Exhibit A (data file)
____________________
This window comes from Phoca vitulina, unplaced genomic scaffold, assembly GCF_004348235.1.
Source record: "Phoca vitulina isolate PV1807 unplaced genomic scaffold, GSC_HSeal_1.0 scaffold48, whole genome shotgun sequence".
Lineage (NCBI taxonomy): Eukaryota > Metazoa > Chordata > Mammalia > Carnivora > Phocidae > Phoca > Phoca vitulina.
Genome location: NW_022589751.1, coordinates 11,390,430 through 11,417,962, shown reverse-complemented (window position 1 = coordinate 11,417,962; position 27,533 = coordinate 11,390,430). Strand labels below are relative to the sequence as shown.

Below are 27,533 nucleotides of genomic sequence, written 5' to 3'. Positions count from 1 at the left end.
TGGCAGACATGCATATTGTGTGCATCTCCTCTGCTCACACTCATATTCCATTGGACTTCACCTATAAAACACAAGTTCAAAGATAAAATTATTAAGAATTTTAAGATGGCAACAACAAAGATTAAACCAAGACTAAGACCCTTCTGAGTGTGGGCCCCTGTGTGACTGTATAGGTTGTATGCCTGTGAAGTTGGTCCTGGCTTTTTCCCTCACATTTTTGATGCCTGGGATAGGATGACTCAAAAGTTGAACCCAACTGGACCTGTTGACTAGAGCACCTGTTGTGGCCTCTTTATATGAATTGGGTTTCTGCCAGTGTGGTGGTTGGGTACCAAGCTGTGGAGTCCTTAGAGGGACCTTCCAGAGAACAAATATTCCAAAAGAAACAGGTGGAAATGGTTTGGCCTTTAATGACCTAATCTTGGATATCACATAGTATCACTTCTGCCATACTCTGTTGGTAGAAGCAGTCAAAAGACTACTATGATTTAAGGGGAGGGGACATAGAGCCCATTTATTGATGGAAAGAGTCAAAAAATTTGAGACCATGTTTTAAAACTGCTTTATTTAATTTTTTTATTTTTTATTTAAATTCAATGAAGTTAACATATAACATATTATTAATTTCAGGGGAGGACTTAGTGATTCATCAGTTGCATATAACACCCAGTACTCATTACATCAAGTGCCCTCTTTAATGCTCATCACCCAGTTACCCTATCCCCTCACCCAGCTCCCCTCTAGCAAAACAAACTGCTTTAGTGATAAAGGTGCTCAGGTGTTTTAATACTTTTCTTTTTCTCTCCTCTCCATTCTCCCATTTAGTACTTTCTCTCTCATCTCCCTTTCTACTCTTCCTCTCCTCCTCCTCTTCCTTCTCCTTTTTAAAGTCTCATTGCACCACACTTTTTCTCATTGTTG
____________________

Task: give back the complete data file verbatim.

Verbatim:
This window comes from Phoca vitulina, unplaced genomic scaffold, assembly GCF_004348235.1.
Source record: "Phoca vitulina isolate PV1807 unplaced genomic scaffold, GSC_HSeal_1.0 scaffold48, whole genome shotgun sequence".
Lineage (NCBI taxonomy): Eukaryota > Metazoa > Chordata > Mammalia > Carnivora > Phocidae > Phoca > Phoca vitulina.
Genome location: NW_022589751.1, coordinates 11,390,430 through 11,417,962, shown reverse-complemented (window position 1 = coordinate 11,417,962; position 27,533 = coordinate 11,390,430). Strand labels below are relative to the sequence as shown.

Below are 27,533 nucleotides of genomic sequence, written 5' to 3'. Positions count from 1 at the left end.
TGGCAGACATGCATATTGTGTGCATCTCCTCTGCTCACACTCATATTCCATTGGACTTCACCTATAAAACACAAGTTCAAAGATAAAATTATTAAGAATTTTAAGATGGCAACAACAAAGATTAAACCAAGACTAAGACCCTTCTGAGTGTGGGCCCCTGTGTGACTGTATAGGTTGTATGCCTGTGAAGTTGGTCCTGGCTTTTTCCCTCACATTTTTGATGCCTGGGATAGGATGACTCAAAAGTTGAACCCAACTGGACCTGTTGACTAGAGCACCTGTTGTGGCCTCTTTATATGAATTGGGTTTCTGCCAGTGTGGTGGTTGGGTACCAAGCTGTGGAGTCCTTAGAGGGACCTTCCAGAGAACAAATATTCCAAAAGAAACAGGTGGAAATGGTTTGGCCTTTAATGACCTAATCTTGGATATCACATAGTATCACTTCTGCCATACTCTGTTGGTAGAAGCAGTCAAAAGACTACTATGATTTAAGGGGAGGGGACATAGAGCCCATTTATTGATGGAAAGAGTCAAAAAATTTGAGACCATGTTTTAAAACTGCTTTATTTAATTTTTTTATTTTTTATTTAAATTCAATGAAGTTAACATATAACATATTATTAATTTCAGGGGAGGACTTAGTGATTCATCAGTTGCATATAACACCCAGTACTCATTACATCAAGTGCCCTCTTTAATGCTCATCACCCAGTTACCCTATCCCCTCACCCAGCTCCCCTCTAGCAAAACAAACTGCTTTAGTGATAAAGGTGCTCAGGTGTTTTAATACTTTTCTTTTTCTCTCCTCTCCATTCTCCCATTTAGTACTTTCTCTCTCATCTCCCTTTCTACTCTTCCTCTCCTCCTCCTCTTCCTTCTCCTTTTTAAAGTCTCATTGCACCACACTTTTTCTCATTGTTG